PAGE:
The filament lamp 100 is cooled by a small fan 102 which blows a stream of air or other coolant fluid across the lamp and associated optics in general direction 104. On one side of the filament lamp 100 there is a straight, curved or otherwise focusing reflective element 106, such as a silvered mirror. Electromagnetic energy radiating from the filament lamp 100 and reflected off reflective element 106 is directed through collimating lens 108. A typical collimating lens 108 is comprised of two individual lens elements 108a and 108b, each with a diameter of about 1.75 inches and separated by a short distance such that the collimating lens 108 has a thickness of about 1.5 inches.

Optionally, the collimated electromagnetic energy 110 is transmitted through a conversion filter 112. A typical conversion filter 112 is made of ionically colored glass and has a certain transmittance value, depending upon the wavelength of incident light. Typical conversion filters 110 can be made of FG3, KG2, KG3 or RG1000 type glass manufactured by Schott Glaswerke of Mainz, Germany. It will be understood that any filter means, including any optical glass, optical lenses, or other optical equipment including controllable and adjustable optical filters, to allow only the spectrum desired to reach the target tissue, will be suitable for use with the present invention.

For test purposes, a detection meter 114 is placed such that the filtered light 116 emanating from conversion filter 112 will impinge thereon. Slight clipping of the side rays will have negligible effect upon the resultant measurements.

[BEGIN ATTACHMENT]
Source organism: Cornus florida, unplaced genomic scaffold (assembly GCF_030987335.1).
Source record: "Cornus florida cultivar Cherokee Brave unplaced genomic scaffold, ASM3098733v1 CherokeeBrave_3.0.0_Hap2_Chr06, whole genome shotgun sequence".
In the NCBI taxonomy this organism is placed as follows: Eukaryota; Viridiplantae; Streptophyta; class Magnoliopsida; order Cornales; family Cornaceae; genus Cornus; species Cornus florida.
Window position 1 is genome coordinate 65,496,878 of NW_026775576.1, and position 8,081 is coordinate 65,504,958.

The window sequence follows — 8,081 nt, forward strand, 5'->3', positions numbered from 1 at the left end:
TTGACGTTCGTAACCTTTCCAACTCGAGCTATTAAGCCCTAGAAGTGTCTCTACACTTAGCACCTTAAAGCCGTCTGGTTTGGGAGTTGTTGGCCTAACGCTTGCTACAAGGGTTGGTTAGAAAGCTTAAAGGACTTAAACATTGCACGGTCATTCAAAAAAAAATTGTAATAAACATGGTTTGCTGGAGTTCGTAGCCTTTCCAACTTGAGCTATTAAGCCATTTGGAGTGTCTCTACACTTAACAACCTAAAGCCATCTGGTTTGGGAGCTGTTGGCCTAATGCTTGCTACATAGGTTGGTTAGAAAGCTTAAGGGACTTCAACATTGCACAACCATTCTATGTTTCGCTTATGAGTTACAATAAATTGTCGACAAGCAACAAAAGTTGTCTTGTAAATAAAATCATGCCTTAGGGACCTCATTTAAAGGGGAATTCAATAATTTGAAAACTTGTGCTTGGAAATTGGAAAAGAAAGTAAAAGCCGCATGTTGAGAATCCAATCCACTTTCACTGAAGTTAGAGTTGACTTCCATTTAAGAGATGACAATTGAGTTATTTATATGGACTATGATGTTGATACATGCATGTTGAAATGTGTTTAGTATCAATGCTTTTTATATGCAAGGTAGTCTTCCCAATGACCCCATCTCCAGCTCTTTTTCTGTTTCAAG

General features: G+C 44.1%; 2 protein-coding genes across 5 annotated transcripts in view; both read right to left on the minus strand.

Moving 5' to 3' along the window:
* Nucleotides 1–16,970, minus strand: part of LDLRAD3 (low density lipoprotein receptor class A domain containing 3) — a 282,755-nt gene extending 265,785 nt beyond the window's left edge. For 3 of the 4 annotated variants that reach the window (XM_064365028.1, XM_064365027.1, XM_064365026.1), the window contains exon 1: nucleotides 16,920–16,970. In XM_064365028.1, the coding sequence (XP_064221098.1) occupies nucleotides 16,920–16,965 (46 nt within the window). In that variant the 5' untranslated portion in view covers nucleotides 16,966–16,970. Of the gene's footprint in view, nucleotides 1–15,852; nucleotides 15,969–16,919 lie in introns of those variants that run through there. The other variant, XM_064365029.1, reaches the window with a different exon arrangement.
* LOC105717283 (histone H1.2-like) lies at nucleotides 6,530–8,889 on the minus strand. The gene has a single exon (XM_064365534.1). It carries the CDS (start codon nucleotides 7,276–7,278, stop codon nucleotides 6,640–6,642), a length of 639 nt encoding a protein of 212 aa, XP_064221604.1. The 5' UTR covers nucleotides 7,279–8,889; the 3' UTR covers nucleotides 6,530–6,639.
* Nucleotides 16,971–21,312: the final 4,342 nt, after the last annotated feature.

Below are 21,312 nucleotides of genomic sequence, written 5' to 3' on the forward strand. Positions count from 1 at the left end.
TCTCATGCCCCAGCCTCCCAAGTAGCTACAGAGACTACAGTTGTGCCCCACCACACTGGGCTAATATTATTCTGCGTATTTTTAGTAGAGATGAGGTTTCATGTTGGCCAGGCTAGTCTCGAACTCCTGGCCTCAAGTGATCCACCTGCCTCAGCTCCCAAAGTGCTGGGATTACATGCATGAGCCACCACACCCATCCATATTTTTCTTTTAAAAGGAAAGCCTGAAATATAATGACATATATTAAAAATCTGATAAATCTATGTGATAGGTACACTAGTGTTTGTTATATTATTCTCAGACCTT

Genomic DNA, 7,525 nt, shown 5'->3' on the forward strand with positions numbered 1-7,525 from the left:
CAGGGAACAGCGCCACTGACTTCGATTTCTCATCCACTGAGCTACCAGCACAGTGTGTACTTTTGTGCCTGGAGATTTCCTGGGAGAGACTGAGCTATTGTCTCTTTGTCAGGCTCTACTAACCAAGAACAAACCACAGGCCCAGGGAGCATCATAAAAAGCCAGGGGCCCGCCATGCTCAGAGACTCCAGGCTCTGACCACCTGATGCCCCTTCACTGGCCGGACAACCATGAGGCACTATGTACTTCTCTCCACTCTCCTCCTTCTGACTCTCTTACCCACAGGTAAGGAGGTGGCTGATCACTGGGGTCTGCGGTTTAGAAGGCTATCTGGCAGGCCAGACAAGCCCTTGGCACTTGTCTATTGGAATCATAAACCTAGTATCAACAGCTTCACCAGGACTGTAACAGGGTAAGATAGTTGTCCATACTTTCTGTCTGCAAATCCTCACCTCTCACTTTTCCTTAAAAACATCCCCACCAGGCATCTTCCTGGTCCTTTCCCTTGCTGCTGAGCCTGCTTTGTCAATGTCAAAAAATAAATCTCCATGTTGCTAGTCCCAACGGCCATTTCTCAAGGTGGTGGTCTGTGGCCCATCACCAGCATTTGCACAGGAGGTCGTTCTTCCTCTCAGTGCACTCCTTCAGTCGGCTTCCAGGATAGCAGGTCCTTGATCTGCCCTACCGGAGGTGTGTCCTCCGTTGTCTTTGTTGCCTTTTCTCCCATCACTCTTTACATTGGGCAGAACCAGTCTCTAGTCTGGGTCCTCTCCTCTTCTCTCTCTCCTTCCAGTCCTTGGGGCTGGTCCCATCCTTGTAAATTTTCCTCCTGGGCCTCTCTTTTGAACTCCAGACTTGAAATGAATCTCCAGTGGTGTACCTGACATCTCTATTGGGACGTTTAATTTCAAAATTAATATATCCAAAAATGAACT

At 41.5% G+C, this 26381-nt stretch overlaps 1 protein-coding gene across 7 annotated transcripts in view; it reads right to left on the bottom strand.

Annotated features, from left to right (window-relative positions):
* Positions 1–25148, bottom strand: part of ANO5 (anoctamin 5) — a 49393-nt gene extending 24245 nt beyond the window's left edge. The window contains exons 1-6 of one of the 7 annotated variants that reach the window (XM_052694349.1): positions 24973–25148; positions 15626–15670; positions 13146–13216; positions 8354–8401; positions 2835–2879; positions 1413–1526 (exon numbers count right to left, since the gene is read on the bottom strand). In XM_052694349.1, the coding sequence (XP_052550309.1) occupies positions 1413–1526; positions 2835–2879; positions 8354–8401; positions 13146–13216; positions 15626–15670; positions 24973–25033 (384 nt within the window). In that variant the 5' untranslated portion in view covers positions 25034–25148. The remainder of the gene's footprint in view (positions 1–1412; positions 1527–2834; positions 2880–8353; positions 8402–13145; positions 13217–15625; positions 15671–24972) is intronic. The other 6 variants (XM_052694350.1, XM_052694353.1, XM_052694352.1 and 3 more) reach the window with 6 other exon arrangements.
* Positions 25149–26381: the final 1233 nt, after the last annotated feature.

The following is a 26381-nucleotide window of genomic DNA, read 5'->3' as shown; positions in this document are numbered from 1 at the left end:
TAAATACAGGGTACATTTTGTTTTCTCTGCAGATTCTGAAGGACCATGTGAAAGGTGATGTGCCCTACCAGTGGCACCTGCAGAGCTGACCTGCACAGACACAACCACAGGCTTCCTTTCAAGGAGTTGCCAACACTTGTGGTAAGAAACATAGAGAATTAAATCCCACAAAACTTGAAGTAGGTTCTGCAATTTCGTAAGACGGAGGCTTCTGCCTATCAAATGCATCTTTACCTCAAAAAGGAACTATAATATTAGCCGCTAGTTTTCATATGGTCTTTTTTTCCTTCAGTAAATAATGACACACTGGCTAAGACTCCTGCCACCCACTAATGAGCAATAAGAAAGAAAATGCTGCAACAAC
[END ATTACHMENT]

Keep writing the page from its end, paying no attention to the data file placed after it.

FIG. 2 is a representative schematic view of the drive circuit for the filament lamp of a preferred embodiment of the present invention. The drive circuit is comprised, at least in part, of the filament lamp 100 in series with an high power switching device 120. Such switching device 120 could be an insulated gate bipolar transistor-type (IGBT) switch or other suitable switching device, which allows the use of high current/short pulse circuitry. The switching device 120 is controlled by pulse width modulator (PWM) 122 and pulse width can be adjusted between at least about 10 and about 1000 milliseconds to match the thermal relaxation time of the target tissue for selective photothermolysis or other thermal/optical effect.